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88 | How to Make Useful Noise

By the middle of this century, up to 300 million people will be displaced by climate change and climate change disasters. What is the ethical role of designers in adapting the built environment to such changes? For the past twenty years, Maggie Stephenson has served as an expert consultant to UN-Habitat, the United Nations and numerous disaster management agencies throughout the world.

88 | How to Make Useful Noise

Maggie Stephenson’s work has emphasized the importance of people-centered approaches and a balance between technical expertise and humane policies. She is the author of numerous articles on post-disaster reconstruction and post-disaster policy, having worked in Europe, Asia, Africa and the Caribbean. In addition, she has served in various roles in municipal governments as well as the academy.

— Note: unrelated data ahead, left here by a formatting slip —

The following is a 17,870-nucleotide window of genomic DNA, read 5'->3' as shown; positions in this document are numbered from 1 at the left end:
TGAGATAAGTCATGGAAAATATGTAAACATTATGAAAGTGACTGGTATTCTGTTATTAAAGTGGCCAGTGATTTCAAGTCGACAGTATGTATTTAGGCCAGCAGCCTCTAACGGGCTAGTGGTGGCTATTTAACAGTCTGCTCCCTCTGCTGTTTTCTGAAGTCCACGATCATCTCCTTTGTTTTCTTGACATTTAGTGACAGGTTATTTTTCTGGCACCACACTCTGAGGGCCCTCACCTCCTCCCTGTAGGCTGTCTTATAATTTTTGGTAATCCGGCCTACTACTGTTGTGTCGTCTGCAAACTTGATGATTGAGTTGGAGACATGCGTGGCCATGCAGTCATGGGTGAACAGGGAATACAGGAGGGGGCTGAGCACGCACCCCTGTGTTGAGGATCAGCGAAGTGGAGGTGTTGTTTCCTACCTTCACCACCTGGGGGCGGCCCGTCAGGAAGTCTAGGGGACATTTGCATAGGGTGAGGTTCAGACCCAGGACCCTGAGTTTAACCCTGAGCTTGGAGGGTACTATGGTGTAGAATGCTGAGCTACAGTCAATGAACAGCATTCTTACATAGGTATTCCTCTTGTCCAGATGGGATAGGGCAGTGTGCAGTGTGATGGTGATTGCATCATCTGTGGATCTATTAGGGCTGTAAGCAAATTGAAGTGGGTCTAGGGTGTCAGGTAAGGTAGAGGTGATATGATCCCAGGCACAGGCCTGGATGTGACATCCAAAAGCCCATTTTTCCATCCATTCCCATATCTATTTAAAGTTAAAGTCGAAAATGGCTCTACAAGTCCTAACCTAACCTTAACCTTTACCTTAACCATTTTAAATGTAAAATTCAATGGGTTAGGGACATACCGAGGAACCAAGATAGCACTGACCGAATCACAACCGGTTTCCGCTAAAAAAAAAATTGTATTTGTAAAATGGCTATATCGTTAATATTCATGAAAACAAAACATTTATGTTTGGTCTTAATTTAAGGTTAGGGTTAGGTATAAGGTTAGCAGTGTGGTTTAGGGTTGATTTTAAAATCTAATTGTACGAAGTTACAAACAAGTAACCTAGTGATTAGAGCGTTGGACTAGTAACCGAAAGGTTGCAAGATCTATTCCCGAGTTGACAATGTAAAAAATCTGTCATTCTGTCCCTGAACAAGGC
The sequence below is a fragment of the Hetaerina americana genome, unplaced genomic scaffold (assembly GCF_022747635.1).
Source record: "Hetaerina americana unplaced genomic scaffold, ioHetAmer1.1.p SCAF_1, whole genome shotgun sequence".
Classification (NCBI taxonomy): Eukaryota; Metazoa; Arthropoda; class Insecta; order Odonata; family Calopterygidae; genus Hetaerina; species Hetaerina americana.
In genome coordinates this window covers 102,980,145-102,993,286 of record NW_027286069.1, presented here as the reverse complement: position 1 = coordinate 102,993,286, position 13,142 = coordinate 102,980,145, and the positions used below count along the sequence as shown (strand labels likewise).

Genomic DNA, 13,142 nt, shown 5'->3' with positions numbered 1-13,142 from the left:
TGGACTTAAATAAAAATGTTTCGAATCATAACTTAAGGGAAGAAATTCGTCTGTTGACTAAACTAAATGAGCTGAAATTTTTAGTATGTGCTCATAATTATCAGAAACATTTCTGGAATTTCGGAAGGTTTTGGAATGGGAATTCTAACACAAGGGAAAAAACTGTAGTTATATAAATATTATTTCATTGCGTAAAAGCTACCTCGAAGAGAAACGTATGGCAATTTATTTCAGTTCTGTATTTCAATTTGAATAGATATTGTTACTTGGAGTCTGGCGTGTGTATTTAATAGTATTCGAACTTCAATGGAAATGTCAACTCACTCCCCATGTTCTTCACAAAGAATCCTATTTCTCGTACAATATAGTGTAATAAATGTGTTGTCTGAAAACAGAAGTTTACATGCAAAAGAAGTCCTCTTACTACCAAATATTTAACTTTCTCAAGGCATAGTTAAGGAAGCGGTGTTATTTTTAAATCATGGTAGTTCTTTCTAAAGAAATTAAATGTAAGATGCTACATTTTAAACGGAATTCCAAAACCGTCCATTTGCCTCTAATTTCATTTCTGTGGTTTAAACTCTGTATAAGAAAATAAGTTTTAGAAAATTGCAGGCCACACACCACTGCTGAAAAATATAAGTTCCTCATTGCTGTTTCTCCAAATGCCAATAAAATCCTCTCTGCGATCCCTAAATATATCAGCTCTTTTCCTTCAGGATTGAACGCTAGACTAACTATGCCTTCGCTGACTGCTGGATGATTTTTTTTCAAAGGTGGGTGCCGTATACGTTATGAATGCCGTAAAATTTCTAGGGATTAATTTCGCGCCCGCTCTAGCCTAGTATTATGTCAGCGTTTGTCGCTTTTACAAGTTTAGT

In these myriad roles, Stephenson has described disaster recovery as more a process than an outcome, where ultimate success depends on the degree to which the recovery actors are themselves empowered. Fundamentally, recovery takes place against a backdrop of historical factors and power dynamics, which must be acknowledged from the moment recovery begins and carry on throughout the long period of redevelopment.

We had a chance to speak with Maggie on Social Design Insights, have a listen below. Click on the links at the left for more information about Maggie and her amazing work.


Social Design Insights would like to thank all those who make our weekly show possible: Baruch Zeichner, our Producer and Sound Engineer, Donna Read, for producing our video content, and Leah Freidenrich, Director of the Curry Stone Foundation. Our theme music for 2018 is "Alright With Me" by Reggie Young from his album "Young Street." The break music for this episode is "No Matter The Wreckage" by Rowan Piggott from his album "Mountscribe."